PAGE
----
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BrainScope employee Doug Oberly wears a brain scanning headset at the NFL owners' meeting in Boca Raton, Fla., Tuesday, March 22, 2016. The headset and mobile app can quickly and easily allow clinicians to determine whether patients have sustained a traumatic brain injury (TBI), the company says. (AP Photo/Luis M. Alvarez)
AP / Luis M. Alvarez
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Most Americans think technology being developed to hack our bodies will just benefit the 1%

By Michael J. Coren

Upgrades are not just for software anymore. Humans are steadily gaining access to technologies that enhance our brains and bodies. But most Americans, says the Pew Research Center, see this as yet another way for the haves to get a leg up over the have-nots.

Scientists are already working on synthetic blood substitutes to boost strength and endurance, brain implants to improve concentration and information processing, and gene splicing techniques that hack the human genome with surgical precision. Most of these techniques are designed to prevent debilitating diseases. Eventually, they will allow us to redesign our genetic inheritance.

That doesn’t sit well with most Americans. The majority of U.S. adults would not want brain or blood enhancements (66% and 63%, respectively) for themselves or their children, while about one-third favored such procedures. Of the 4,726 people surveyed by Pew, most were “very” or “somewhat” worried about technology-enhanced humans, believing the negatives outweighed the benefits for society.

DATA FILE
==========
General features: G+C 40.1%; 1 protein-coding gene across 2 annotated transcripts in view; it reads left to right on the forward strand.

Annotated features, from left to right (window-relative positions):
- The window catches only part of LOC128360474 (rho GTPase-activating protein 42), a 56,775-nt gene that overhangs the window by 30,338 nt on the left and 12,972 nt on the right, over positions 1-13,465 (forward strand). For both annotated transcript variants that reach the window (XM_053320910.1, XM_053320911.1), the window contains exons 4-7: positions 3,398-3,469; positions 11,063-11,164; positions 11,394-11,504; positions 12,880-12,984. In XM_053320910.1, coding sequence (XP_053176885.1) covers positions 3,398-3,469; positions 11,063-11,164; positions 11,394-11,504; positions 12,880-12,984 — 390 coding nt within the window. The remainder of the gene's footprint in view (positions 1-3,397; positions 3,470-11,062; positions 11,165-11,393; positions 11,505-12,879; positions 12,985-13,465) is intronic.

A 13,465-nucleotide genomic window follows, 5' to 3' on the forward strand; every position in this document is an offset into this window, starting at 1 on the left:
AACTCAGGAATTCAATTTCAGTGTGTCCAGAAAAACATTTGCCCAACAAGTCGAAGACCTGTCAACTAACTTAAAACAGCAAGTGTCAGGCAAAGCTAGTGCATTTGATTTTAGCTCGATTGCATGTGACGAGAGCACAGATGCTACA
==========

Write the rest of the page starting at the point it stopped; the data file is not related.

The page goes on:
Enhancements were seen as likely to exacerbate the divide between the wealthy and the poor. More than 70% said inequality would increase as benefits from enhancement would go to the wealthy first, and humans with “enhancements” would feel superior to those without them. Silicon Valley technorati are already curious about where such improvements might lead, with PayPal co-founder Peter Thiel expressing interest in parabiosis, transfusing blood from someone younger to improve health and potentially reverse aging.

Resistance to human enhancement appears to follow religious lines. People high in religious commitment were the least likely to endorse enhancements (agreeing with the idea that it was “meddling with nature),” compared to the less religious who were “more inclined to see the potential use of these techniques as just the continuation of a centuries-old quest by humans to try to better themselves.”

The sentiment reflects Americans widespread distrust of GMOs, which half of Americans think are unsafe  (13% are unsure) — despite scientific evidence showing they are safe. Opinions did not differ by race, ethnicity, educational level, income or age, although women were less supportive of enhancements.